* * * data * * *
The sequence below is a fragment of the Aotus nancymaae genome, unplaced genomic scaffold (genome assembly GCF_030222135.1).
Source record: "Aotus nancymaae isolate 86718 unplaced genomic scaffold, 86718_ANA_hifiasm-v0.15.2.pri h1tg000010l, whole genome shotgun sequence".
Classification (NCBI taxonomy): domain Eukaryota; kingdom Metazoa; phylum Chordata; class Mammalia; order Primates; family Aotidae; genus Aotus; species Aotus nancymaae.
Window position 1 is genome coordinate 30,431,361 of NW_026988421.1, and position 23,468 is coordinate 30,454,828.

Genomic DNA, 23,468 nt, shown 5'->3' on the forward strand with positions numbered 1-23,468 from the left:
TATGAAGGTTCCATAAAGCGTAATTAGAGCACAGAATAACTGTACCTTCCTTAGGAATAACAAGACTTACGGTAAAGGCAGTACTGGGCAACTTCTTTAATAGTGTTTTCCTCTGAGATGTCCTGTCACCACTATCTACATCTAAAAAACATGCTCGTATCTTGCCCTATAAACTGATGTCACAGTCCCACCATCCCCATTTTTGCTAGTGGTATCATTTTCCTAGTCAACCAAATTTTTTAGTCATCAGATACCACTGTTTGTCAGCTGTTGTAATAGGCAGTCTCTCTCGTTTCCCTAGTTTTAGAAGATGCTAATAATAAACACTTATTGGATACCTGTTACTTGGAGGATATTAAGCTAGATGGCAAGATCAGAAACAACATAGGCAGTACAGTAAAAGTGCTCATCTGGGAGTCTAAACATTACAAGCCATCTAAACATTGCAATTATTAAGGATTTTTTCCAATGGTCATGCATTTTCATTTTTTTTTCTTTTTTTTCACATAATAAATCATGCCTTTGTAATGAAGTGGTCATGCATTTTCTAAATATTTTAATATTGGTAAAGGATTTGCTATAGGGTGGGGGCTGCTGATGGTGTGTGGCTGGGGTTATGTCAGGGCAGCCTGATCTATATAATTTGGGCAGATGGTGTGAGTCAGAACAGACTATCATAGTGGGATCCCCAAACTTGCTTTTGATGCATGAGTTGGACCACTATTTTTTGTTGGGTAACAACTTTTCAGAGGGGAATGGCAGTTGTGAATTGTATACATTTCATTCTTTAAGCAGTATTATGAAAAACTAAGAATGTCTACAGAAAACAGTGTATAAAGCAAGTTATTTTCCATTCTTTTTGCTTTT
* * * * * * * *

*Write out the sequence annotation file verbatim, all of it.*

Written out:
The sequence below is a fragment of the Aotus nancymaae genome, unplaced genomic scaffold (genome assembly GCF_030222135.1).
Source record: "Aotus nancymaae isolate 86718 unplaced genomic scaffold, 86718_ANA_hifiasm-v0.15.2.pri h1tg000010l, whole genome shotgun sequence".
Classification (NCBI taxonomy): domain Eukaryota; kingdom Metazoa; phylum Chordata; class Mammalia; order Primates; family Aotidae; genus Aotus; species Aotus nancymaae.
Window position 1 is genome coordinate 30,431,361 of NW_026988421.1, and position 23,468 is coordinate 30,454,828.

Genomic DNA, 23,468 nt, shown 5'->3' on the forward strand with positions numbered 1-23,468 from the left:
TATGAAGGTTCCATAAAGCGTAATTAGAGCACAGAATAACTGTACCTTCCTTAGGAATAACAAGACTTACGGTAAAGGCAGTACTGGGCAACTTCTTTAATAGTGTTTTCCTCTGAGATGTCCTGTCACCACTATCTACATCTAAAAAACATGCTCGTATCTTGCCCTATAAACTGATGTCACAGTCCCACCATCCCCATTTTTGCTAGTGGTATCATTTTCCTAGTCAACCAAATTTTTTAGTCATCAGATACCACTGTTTGTCAGCTGTTGTAATAGGCAGTCTCTCTCGTTTCCCTAGTTTTAGAAGATGCTAATAATAAACACTTATTGGATACCTGTTACTTGGAGGATATTAAGCTAGATGGCAAGATCAGAAACAACATAGGCAGTACAGTAAAAGTGCTCATCTGGGAGTCTAAACATTACAAGCCATCTAAACATTGCAATTATTAAGGATTTTTTCCAATGGTCATGCATTTTCATTTTTTTTTCTTTTTTTTCACATAATAAATCATGCCTTTGTAATGAAGTGGTCATGCATTTTCTAAATATTTTAATATTGGTAAAGGATTTGCTATAGGGTGGGGGCTGCTGATGGTGTGTGGCTGGGGTTATGTCAGGGCAGCCTGATCTATATAATTTGGGCAGATGGTGTGAGTCAGAACAGACTATCATAGTGGGATCCCCAAACTTGCTTTTGATGCATGAGTTGGACCACTATTTTTTGTTGGGTAACAACTTTTCAGAGGGGAATGGCAGTTGTGAATTGTATACATTTCATTCTTTAAGCAGTATTATGAAAAACTAAGAATGTCTACAGAAAACAGTGTATAAAGCAAGTTATTTTCCATTCTTTTTGCTTTT